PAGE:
Big Bad Dad had a barbecue party for his coworkers at our house a little over a week ago. Big Dave, a Kansas City native, brought his electric smoker over and cooked pork ribs. He also grilled barbecue chicken for our guests who didn’t eat pork. BBD decided to make pulled pork based on Alton Brown’s recipe. (BBD is in yellow and Big Dave is wearing sunglasses).
I had “nothing” to do with this project except order the pork from the butcher at Safeway and pick it and the other ingredients up (we doubled the recipe). I also made and applied the rub to the pork. Then I babysat our gas smoker all day Thursday, since we were having the party after work on Friday. I also took the meat off the smoker, pulled apart the pork, and removed the gristle and fat.
I just don’t understand how Big Bad Dad’s projects turn into work for me. But to give him credit, he did the research on making pulled pork, wrote up the grocery list, brined the pork, set up the smoker, got it going, and most importantly, cleaned the smoker after we were done.
While I prefer my barbeque less smoky and more sweet and spicy, I must say the pulled pork was exceptional. I made “pig pile Elvis style” sandwiches on good egg bread buns with cole slaw and lots of generic Safeway brand sweet barbeque sauce on the warm pork (Clausen brand pickle spear on the side). Yum!
Also, using a smoker is no big deal, even a gas one. Yes it takes all day, but as long as you’re home to make sure you aren’t burning your deck down, it’s low maintenace cooking.
Pulled Pork Recipe
Based on Alton Brown’s recipe
- 3/4 cup molasses
- 12 ounces Kosher salt
- 2 quarts water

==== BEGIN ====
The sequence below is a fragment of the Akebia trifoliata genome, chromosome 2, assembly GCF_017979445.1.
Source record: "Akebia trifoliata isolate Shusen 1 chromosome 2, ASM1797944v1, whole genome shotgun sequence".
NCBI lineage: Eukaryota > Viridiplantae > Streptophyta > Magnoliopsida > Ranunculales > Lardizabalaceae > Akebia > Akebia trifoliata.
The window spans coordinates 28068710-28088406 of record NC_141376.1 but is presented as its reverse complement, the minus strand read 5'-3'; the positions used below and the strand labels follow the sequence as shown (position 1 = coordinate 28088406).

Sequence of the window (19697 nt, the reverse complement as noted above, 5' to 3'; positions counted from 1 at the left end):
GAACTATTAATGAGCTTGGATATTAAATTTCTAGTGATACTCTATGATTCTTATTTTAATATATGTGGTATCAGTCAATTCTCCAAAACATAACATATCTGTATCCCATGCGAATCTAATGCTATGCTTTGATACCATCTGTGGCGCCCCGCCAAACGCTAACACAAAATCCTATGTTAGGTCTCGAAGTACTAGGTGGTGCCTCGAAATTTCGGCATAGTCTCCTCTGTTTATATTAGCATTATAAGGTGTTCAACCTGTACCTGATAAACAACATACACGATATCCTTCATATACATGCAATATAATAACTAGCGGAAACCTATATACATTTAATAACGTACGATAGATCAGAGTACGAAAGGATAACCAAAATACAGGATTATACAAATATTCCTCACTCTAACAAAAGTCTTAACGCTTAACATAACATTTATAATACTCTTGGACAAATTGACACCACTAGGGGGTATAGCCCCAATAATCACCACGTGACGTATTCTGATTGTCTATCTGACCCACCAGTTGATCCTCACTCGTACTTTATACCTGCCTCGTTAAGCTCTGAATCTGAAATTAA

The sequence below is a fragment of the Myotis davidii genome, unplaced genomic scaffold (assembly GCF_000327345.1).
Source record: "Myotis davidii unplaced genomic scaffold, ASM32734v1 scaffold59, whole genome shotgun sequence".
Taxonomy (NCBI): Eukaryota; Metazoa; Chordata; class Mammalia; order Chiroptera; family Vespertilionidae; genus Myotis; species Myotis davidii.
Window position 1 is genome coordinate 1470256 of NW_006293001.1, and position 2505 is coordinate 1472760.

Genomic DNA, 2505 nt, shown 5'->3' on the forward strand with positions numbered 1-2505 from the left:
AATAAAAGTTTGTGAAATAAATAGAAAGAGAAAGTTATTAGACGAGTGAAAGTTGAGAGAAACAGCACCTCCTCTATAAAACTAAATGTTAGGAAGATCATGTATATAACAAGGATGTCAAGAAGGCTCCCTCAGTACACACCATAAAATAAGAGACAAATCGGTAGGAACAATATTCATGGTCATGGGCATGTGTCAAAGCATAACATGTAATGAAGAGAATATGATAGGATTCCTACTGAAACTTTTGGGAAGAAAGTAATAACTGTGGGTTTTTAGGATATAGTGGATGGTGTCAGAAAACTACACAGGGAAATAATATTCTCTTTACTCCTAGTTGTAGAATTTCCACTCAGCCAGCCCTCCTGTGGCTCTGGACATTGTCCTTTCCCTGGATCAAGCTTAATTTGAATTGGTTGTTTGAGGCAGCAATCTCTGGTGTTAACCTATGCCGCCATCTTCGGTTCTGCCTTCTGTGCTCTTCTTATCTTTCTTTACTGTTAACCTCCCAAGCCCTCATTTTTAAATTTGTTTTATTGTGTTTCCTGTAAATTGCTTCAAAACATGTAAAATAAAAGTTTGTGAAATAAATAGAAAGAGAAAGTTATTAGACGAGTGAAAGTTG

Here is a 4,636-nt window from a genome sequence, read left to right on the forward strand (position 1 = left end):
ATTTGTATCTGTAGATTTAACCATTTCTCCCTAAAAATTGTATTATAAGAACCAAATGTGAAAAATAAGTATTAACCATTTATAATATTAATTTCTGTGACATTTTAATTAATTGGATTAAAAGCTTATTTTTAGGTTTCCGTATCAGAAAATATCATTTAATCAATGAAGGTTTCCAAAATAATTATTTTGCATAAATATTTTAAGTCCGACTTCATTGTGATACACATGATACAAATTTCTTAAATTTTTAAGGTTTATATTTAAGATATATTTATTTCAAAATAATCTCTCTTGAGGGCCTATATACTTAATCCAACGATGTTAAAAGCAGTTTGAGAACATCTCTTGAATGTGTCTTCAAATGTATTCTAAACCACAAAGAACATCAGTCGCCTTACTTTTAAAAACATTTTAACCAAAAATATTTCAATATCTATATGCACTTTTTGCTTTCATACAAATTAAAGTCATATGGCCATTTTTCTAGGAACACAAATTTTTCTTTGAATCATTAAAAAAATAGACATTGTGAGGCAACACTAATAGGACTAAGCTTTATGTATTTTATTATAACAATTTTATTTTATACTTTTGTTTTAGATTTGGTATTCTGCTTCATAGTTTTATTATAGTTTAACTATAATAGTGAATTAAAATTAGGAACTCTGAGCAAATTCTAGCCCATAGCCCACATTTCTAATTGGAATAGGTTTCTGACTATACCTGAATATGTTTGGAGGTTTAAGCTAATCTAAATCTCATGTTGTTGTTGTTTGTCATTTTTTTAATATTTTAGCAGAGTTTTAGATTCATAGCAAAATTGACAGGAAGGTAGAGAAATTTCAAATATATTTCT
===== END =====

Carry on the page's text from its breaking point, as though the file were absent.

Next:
- 6 to 8 pound Boston butt (also called pork shoulder or pork butt)
- 1 teaspoon whole cumin seed
- 1 teaspoon whole fennel seed
- 1 teaspoon whole coriander
- 1 tablespoon chili powder
- 1 tablespoon onion powder
- 1 tablespoon paprika
- Combine molasses, salt, and water in 6 quart container. We used a very clean big plastic bucket that my husband uses in his home brewing.
- Add pork making sure it is completely submerged in brine, cover, and let sit in refrigerator for a minimum of 8 hours. Overnight is best.
- Place cumin seed, fennel seed, and coriander in food grinder or a mini-chopper and grind until fine.
- Transfer to a small mixing bowl and stir in chili powder, onion powder, and paprika.
- Remove pork from brine and pat dry.
- Sprinkle the rub evenly over the shoulder and then pat onto the meat making sure as much of the rub as possible adheres to the pork.
- Preheat smoker to 210 degrees.
- Place pork in smoker and cook for 10 to12 hours at a temperature of 210 degrees F.
- Begin checking the pork for doneness after 10 hours of cooking time. Meat is done when it falls apart easily when pulled with a fork.
- Once done, remove from pot and set aside to rest for at least 1 hour.
- Pull meat apart with two forks and serve.
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